Numbers 14:24 "But My servant Caleb, because he has had a different spirit and has followed (Lxx = epakoloutheo) Me fully, I will bring into the land which he entered, and his descendants shall take possession of it.

Comment: May his tribe increase! Amen

Moulton and Milligan - From its original meaning “follow,” “follow after,” this verb came to be used in a number of closely related senses from iii/B.C. onwards. Thus it means “am personally present at,”

Epakoloutheo - 4x in 4v in NAS - Mark 16:20; 1Ti 5:10, 24; 1Pet 2:21. NAS = devoted herself(1), follow(1), follow after(1), followed(1).

Mark 16:20 And they went out and preached everywhere, while the Lord worked with them, and confirmed the word by the signs that followed. [And they promptly reported all these instructions to Peter and his companions. And after that, Jesus Himself sent out through them from east to west the sacred and imperishable proclamation of eternal salvation.

1 Timothy 5:10 having a reputation for good works; and if she has brought up children, if she has shown hospitality to strangers, if she has washed the saints' feet, if she has assisted those in distress, and if she has devoted (followed after) herself to every good work.

1 Timothy 5:24 The sins of some men are quite evident, going before them to judgment; for others, their sins follow after.

1 Peter 2:21 For you have been called for this purpose, since Christ also suffered for you, leaving you an example for you to follow in His steps,

Epakoloutheo - 14x in Septuagint - Lev 19:4, 31; 20:6; Num 14:24; Deut 12:30; Josh 6:8; 14:8f, 14; Esther 5:1; Job 26:3; 31:7; Pr 7:22; Isa 55:3

Leviticus 19:4 'Do not turn to (Lxx = epakoloutheo) idols or make for yourselves molten gods; I am the LORD your God.

Leviticus 19:31 'Do not turn to (Lxx = epakoloutheo) mediums or spiritists; do not seek them out to be defiled by them. I am the LORD your God.

Deuteronomy 12:30 beware that you are not ensnared to follow (Lxx = epakoloutheo) them, after they are destroyed before you, and that you do not inquire after their gods, saying, 'How do these nations serve their gods, that I also may do likewise?'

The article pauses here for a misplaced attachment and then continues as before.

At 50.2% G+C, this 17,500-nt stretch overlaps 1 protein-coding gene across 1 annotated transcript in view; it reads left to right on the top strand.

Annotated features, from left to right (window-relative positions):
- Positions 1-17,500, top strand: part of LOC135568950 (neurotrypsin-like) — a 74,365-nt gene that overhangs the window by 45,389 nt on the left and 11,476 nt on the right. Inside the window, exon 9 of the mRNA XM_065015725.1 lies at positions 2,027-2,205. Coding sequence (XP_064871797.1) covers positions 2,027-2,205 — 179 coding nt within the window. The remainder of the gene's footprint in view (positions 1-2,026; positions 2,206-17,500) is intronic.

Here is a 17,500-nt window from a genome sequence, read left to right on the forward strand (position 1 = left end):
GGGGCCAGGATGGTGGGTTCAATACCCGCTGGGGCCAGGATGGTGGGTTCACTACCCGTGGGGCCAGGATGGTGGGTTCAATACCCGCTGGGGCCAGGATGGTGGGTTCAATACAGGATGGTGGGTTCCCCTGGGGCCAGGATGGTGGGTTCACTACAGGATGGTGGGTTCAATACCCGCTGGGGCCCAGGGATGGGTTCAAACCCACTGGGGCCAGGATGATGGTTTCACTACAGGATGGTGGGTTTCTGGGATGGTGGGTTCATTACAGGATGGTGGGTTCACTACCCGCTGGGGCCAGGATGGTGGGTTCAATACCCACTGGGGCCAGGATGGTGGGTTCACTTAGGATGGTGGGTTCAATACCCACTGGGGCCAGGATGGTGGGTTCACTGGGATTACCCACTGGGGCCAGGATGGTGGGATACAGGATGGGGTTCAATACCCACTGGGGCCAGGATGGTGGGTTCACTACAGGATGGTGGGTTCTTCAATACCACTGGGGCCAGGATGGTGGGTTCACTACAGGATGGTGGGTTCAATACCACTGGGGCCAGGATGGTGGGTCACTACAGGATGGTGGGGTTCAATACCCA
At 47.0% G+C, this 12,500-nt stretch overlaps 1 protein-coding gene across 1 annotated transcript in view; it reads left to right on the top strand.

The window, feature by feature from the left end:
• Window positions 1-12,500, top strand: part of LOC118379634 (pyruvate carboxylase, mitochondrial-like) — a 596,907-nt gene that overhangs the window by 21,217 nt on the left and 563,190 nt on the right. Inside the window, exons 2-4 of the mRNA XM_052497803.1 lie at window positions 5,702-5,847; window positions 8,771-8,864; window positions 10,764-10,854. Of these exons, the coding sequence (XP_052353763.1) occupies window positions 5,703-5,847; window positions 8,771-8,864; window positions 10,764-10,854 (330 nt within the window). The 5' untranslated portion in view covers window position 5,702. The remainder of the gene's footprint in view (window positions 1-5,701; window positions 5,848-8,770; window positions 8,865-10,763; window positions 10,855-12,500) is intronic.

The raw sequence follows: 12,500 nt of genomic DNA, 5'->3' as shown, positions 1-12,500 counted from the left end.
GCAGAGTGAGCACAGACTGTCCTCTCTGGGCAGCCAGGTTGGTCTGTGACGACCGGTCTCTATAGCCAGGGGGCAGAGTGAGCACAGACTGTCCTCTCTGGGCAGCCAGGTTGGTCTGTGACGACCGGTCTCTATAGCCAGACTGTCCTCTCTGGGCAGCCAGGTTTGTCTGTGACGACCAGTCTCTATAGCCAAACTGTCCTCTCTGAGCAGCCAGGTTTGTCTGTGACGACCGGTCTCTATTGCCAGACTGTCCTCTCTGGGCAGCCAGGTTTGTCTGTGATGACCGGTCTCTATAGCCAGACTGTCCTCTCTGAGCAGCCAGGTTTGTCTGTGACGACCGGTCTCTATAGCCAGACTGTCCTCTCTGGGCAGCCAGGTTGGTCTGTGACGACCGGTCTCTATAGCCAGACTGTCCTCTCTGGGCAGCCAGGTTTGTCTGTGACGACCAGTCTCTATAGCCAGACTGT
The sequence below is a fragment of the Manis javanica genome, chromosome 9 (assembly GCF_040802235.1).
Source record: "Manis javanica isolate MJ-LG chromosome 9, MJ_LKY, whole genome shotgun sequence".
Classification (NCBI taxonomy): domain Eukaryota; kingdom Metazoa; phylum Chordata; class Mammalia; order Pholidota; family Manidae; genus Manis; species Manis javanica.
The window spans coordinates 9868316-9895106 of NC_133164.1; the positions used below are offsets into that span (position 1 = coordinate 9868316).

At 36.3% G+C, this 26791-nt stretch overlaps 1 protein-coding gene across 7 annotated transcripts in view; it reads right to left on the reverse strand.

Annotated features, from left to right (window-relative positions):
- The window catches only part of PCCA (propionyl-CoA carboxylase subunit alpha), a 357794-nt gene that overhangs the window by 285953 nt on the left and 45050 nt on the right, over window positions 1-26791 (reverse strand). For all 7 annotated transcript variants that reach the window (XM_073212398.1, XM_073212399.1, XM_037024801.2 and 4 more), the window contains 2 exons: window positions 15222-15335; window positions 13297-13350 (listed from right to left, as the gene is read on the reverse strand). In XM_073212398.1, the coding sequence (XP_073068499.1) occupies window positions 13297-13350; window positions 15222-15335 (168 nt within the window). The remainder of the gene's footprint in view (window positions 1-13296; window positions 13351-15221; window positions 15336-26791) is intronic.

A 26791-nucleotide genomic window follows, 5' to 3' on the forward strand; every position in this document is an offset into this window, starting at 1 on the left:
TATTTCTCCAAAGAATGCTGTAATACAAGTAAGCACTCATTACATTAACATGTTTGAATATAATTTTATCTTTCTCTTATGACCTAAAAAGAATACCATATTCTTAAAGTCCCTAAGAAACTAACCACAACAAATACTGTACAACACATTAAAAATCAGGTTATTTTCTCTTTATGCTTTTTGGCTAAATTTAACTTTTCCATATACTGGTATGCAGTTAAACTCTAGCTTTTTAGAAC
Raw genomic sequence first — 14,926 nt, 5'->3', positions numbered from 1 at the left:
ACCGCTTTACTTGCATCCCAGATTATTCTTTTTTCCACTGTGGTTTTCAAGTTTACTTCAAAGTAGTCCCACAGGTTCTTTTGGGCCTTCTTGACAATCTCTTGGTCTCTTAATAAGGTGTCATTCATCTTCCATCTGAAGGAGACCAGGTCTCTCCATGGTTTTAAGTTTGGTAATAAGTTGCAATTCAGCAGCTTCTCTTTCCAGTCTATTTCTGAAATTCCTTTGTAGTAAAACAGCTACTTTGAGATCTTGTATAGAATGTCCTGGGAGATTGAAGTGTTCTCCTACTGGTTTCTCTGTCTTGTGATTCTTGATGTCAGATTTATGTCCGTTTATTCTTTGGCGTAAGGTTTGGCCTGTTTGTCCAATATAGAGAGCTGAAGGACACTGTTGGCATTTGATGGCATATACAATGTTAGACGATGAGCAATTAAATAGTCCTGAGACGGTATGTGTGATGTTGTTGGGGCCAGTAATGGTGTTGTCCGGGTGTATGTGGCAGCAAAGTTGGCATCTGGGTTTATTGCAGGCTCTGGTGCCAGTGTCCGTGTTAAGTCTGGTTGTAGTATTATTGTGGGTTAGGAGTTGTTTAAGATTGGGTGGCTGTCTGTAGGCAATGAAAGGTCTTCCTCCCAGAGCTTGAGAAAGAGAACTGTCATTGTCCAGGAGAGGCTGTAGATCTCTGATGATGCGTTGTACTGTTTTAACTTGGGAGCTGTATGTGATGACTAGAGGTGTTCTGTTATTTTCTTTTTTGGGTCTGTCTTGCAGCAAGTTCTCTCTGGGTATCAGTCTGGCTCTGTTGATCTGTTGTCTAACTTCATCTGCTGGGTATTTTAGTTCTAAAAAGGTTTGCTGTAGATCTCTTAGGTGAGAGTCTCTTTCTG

Job 31:7 "If my step has turned from the way, Or my heart followed (Lxx = epakoloutheo) my eyes, Or if any spot has stuck to my hands,

Proverbs 7:22 Suddenly he follows (Lxx = epakoloutheo) her As an ox goes to the slaughter, Or as one in fetters to the discipline of a fool,

Isaiah 55:3 "Incline your ear and come to (Lxx = epakoloutheo) Me. Listen, that you may live; And I will make an everlasting covenant with you, According to the faithful mercies shown to David.

Paul has an interesting use of this verb noting that…

The sins of some men are quite evident, going before them to judgment; for others, their sins (although hidden still) follow after (epakoloutheo). (1Ti 5:24)

IN HIS STEPS: tois ichnesin autou:

Literally "follow His steps" (No preposition for "in" in the Greek sentence)

Steps (2487) (ichnos) means the sole of the foot on which men and animals go, a footstep, a footprint or an impression left by the sole of the foot in walking and is used metaphorically here and elsewhere in the NT of imitating someone’s example.

Ichnos - 3x in the NT. In addition to this verse ichnos is also in…

Romans 4:12 and the father of circumcision to those who not only are of the circumcision, but who also follow in the steps of the faith of our father Abraham which he had while uncircumcised.

2Corinthians 12:18 I urged Titus to go, and I sent the brother with him. Titus did not take any advantage of you, did he? Did we not conduct ourselves in the same spirit and walk in the same steps?

Ichnos - 22x in the Septuagint (LXX) -

Gen 42:9, 12; Deut 11:24; 28:35, 65; Josh 1:3; 1 Sam 5:4; 2 Sam 14:25; 1 Kgs 5:3; 18:44; 2 Kgs 9:35; 19:24; Job 9:26; 11:7; 38:16; Ps 18:36; 77:19; Prov 5:5; 30:19; Ezek 32:13; 43:7; Dan 10:10

Deuteronomy 11:24 "Every place on which the sole (Lxx = ichnos) of your foot treads shall be yours; your border will be from the wilderness to Lebanon, and from the river, the river Euphrates, as far as the western sea.